To me, they’ll always be aliens though, and AI will always suck. If only they could have built an entirely different movie around the character of Gigolo Joe…

I thought they were aliens too. However, every article I’ve read says robots, so I guess they are.

The part the convinced me they are robots: After they pull David from the ice, I seem to recall one of them touching him. After this, I do know that the things then share the information by touching one another in turn, with little lights blinking in their “faces.” Looked like computers networking to me.

I suppose this scene could be explained as alien telepathy or some such, but IMO, that requires a lot more of a leap than the networking parallel.

I thought they were robots as well. The entire movie was about artificial intelligence and the fear that AI would take over the world, so I thought it was fitting that when the boy was discovered in the future, only aliens still existed.

I thoroughly enjoyed this movie until the last 10 or 15 minutes. If Speilberg had just ended the thing before the robots in the future showed up, I think I might have thought of it as a really good movie.

There was a long interesting thread about A.I. a while ago:
I think I am going with the interpretation that Number Six offered:

But I really wish that Spielberg had made this much clearer, like in the very last moments of the film, as David falls asleep, we “back up” to actually see the Ben Kingsley mecha finishing the story.

Per my comments in the thread AV8R linked, I believe it’s pretty much impossible to conclude, given the evidence in the film, that the beings at the end are anything but super-advanced robots. There’s just too much thematic cross-referencing, foreshadowing, and so on to reasonably support any other interpretation.

One of these is the “shadow” mentioned by owlofcreamcheese, which in point of fact isn’t a shadow at all. It’s the shot where David first enters the apartment; he’s a backlit silhouette, out of focus and overexposed, so the light encroaches on his shape. On the DVD, it’s the beginning of chapter three, time count 10:37 (I’m looking at it right now). Consider also the symbolic link between the shots at 18:30 and 2:04:14, among others. (And listen to what the Blue Fairy says on the reveal of that second shot, by the way.)

And finally, per my lengthy comments in that other thread, if you think the ending of the movie is “sappy and sentimental,” you missed a big part of the movie’s point. I still don’t think I’d classify the movie as a success, but it’s a lot more complicated than just being a straightforward failure.

I have to agree with Cervaise and the rest that think the beings were robots. Aliens doesn’t make any sense. I thought they were aliens at first until the scene progressed. I had to explain it to my still confused wife later.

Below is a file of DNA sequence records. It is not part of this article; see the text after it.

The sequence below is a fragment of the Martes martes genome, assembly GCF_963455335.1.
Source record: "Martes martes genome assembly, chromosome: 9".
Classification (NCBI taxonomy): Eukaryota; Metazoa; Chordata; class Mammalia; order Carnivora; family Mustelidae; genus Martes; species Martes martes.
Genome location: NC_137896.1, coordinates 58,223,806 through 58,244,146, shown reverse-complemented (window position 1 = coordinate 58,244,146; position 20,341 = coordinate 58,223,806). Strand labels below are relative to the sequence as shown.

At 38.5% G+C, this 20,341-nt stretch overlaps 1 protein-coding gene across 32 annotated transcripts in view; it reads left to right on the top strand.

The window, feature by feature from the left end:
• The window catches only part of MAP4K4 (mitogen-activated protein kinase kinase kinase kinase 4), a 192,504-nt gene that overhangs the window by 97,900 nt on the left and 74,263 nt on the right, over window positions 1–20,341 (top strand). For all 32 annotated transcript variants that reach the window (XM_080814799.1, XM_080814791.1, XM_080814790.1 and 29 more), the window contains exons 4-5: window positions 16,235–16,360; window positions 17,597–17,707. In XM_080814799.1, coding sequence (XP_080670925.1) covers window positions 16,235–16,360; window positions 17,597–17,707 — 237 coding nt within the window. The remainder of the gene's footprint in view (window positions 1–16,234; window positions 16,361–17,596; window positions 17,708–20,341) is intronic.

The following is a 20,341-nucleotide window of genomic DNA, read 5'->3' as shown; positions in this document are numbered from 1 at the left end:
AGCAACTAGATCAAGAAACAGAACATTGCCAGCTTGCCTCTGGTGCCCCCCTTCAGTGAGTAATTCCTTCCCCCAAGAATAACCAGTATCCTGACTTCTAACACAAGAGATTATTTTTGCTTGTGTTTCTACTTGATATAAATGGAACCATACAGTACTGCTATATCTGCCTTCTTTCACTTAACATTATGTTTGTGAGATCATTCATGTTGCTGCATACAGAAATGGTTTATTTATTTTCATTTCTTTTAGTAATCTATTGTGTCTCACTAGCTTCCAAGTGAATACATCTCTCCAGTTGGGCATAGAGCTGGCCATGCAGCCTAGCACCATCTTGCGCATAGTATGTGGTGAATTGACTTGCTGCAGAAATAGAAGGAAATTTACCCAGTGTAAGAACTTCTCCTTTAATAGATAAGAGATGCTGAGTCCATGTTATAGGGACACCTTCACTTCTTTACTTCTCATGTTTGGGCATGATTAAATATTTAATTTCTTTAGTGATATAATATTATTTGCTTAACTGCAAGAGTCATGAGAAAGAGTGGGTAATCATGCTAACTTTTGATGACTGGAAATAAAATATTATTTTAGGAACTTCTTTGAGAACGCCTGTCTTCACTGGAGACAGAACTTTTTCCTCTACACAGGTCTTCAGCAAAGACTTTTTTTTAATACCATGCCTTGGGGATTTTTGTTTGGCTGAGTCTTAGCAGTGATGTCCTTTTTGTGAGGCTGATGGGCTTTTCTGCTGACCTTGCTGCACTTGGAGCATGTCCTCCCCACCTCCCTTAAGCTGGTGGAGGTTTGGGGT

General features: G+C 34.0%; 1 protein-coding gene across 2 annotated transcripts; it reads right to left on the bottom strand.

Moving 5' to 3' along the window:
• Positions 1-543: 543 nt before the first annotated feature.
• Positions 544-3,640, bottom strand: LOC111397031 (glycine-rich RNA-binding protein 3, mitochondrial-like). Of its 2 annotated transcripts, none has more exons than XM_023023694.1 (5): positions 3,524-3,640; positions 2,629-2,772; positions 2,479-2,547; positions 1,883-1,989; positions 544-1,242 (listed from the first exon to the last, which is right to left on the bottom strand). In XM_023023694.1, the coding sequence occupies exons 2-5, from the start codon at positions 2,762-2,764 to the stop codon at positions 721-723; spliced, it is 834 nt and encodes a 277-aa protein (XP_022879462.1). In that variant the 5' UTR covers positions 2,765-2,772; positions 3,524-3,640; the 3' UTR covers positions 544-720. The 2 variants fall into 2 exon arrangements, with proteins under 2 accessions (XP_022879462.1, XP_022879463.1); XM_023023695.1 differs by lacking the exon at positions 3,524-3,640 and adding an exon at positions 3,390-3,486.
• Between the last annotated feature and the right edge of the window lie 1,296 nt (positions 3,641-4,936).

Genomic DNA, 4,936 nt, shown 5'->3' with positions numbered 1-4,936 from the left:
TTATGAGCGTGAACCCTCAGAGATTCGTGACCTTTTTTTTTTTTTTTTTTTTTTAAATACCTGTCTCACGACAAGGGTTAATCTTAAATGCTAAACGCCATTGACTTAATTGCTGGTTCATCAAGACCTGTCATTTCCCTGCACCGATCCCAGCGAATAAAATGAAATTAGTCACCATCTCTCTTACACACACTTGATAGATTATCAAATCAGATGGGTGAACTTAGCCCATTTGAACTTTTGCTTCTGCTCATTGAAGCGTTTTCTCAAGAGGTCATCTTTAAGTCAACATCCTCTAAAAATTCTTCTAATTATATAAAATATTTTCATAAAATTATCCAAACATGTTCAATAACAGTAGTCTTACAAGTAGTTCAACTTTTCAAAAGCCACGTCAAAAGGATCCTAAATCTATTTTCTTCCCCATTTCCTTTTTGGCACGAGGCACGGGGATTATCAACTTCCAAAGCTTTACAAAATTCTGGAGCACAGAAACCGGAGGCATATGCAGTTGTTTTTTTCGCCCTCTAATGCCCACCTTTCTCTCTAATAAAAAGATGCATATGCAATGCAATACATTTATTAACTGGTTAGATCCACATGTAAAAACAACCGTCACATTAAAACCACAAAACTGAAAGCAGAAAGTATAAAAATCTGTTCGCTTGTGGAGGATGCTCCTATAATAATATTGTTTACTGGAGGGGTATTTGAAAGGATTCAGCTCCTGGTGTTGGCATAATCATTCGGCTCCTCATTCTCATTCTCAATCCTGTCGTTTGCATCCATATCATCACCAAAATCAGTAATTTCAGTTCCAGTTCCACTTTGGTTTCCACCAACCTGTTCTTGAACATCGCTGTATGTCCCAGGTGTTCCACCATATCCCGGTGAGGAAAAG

I got the impression that the robots were looking for the “missing link”, i.e. a robot that had developed real feelings and had direct memory of their makers (humans). It would be the equivalent of an evolutionist discovering the exact moment and circumstances that life first crawled from the primordial goo, or when early man accidently discovered and used the first tool. The “spark of life” or “spark of intelligence”.

Maybe obvious by this point, but SPOILERS!

I think A.I. was a fascinating film. It seems plain to me that the creatures at the end are robots; it only makes sense that robots would survive on earth long after humans were extinct. As the film made clear, robots were smarter and tougher than humans – they also never get distracted. This is perfectly illustrated in the chilling final scene (which, unfortunately, nobody gets because Spielberg did such a masterful job of misdirection, making it feel like pablum). At the very end of the movie, the superrobots basically say to David: “We can give you a couple hours to hang out with your mom, who you purport to care about, but if we do it will destroy her soul forever.” And his response is “So? I want what I want.”

Prior to this scene your sympathy is with David – every time he hurts someone, you chalk it up to humans simply not understanding him. Which is correct – they don’t. But here you have to face that David is a time-bomb waiting to go off – he has no facility to modify his goals in light of greater wisdom. No human could ever achieve such singularity of purpose, which is why humans will never be as good at anything as robots will eventually be at everything.


The other interpretation is that the beings are a fusion of the lines of genetic and synthetic engineering – and a sufficiently evolved, changed, augmented and/or adapted branch of humans may be different enough to be considered alien by certain definitions of the word.

I guess this is the part where someone makes a comment about how they are amazingly advanced techno-zombies.

They sure looked like aliens. But I only saw it the one time, and I had checked out long before the ending.